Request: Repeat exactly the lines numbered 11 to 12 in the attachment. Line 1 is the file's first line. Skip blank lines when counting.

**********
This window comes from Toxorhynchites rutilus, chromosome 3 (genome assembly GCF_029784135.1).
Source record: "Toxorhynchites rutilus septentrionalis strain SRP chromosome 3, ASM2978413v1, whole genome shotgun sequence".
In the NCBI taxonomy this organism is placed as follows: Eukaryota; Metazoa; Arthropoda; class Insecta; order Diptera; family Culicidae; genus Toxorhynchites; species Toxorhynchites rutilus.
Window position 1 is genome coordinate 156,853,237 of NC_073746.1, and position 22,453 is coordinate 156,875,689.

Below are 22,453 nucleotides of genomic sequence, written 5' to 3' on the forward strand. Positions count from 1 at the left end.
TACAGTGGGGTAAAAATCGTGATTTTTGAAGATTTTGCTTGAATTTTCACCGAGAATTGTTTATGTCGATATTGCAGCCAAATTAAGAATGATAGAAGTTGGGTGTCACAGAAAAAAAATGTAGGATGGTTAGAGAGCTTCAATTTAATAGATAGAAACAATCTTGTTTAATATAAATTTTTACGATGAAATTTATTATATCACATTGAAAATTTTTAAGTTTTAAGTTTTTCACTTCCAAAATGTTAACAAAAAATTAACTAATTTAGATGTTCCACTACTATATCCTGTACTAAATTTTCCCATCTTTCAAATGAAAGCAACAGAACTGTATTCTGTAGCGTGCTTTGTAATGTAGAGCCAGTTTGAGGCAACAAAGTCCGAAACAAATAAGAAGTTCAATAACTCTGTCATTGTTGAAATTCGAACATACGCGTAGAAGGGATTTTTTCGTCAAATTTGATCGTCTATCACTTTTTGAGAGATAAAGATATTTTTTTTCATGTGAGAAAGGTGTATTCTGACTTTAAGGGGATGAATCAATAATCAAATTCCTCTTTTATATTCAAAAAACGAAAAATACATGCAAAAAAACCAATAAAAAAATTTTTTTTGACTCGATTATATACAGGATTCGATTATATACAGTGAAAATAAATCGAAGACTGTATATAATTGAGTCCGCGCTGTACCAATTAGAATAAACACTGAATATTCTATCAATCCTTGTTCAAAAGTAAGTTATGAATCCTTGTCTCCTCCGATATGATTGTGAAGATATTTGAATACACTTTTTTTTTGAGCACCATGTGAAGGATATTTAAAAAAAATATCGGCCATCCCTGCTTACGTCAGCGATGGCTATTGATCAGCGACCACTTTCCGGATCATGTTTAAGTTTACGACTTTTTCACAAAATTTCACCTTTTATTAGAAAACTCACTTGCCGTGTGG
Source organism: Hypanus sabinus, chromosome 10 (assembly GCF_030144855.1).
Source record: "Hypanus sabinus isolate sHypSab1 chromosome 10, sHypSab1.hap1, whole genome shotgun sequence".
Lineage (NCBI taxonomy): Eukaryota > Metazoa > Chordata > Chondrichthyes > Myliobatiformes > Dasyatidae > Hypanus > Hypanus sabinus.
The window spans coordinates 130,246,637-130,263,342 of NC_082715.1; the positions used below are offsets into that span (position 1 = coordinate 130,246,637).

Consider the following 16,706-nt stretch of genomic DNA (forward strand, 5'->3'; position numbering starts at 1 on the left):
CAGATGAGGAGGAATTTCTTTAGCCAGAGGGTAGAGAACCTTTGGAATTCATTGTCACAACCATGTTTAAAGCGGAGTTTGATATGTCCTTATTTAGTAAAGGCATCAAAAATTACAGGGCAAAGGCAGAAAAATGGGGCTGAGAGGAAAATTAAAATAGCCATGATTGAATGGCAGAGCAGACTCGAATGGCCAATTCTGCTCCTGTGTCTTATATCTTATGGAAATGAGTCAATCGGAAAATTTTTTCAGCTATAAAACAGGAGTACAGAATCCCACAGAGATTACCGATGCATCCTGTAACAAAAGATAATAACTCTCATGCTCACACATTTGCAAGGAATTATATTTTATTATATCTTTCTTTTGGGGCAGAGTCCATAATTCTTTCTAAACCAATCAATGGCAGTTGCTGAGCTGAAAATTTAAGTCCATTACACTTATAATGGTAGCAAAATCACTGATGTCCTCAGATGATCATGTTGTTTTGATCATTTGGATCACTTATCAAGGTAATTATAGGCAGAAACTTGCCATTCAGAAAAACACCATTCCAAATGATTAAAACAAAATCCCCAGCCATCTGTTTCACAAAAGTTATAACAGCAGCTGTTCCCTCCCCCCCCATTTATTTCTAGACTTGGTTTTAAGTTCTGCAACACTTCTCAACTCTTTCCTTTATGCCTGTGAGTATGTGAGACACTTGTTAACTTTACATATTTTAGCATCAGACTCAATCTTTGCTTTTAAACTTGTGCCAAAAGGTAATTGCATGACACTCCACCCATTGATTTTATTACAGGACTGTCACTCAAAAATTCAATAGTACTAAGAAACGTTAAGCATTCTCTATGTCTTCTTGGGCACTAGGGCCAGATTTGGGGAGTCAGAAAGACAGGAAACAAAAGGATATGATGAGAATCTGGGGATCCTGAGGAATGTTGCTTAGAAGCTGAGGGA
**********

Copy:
Consider the following 16,706-nt stretch of genomic DNA (forward strand, 5'->3'; position numbering starts at 1 on the left):
CAGATGAGGAGGAATTTCTTTAGCCAGAGGGTAGAGAACCTTTGGAATTCATTGTCACAACCATGTTTAAAGCGGAGTTTGATATGTCCTTATTTAGTAAAGGCATCAAAAATTACAGGGCAAAGGCAGAAAAATGGGGCTGAGAGGAAAATTAAAATAGCCATGATTGAATGGCAGAGCAGACTCGAATGGCCAATTCTGCTCCTGTGTCTTATATCTTATGGAAATGAGTCAATCGGAAAATTTTTTCAGCTATAAAACAGGAGTACAGAATCCCACAGAGATTACCGATGCATCCTGTAACAAAAGATAATAACTCTCATGCTCACACATTTGCAAGGAATTATATTTTATTATATCTTTCTTTTGGGGCAGAGTCCATAATTCTTTCTAAACCAATCAATGGCAGTTGCTGAGCTGAAAATTTAAGTCCATTACACTTATAATGGTAGCAAAATCACTGATGTCCTCAGATGATCATGTTGTTTTGATCATTTGGATCACTTATCAAGGTAATTATAGGCAGAAACTTGCCATTCAGAAAAACACCATTCCAAATGATTAAAACAAAATCCCCAGCCATCTGTTTCACAAAAGTTATAACAGCAGCTGTTCCCTCCCCCCCCATTTATTTCTAGACTTGGTTTTAAGTTCTGCAACACTTCTCAACTCTTTCCTTTATGCCTGTGAGTATGTGAGACACTTGTTAACTTTACATATTTTAGCATCAGACTCAATCTTTGCTTTTAAACTTGTGCCAAAAGGTAATTGCATGACACTCCACCCATTGATTTTATTACAGGACTGTCACTCAAAAATTCAATAGTACTAAGAAACGTTAAGCATTCTCTATGTCTTCTTGGGCACTAGGGCCAGATTTGGGGAGTCAGAAAGACAGGAAACAAAAGGATATGATGAGAATCTGGGGATCCTGAGGAATGTTGCTTAGAAGCTGAGGGA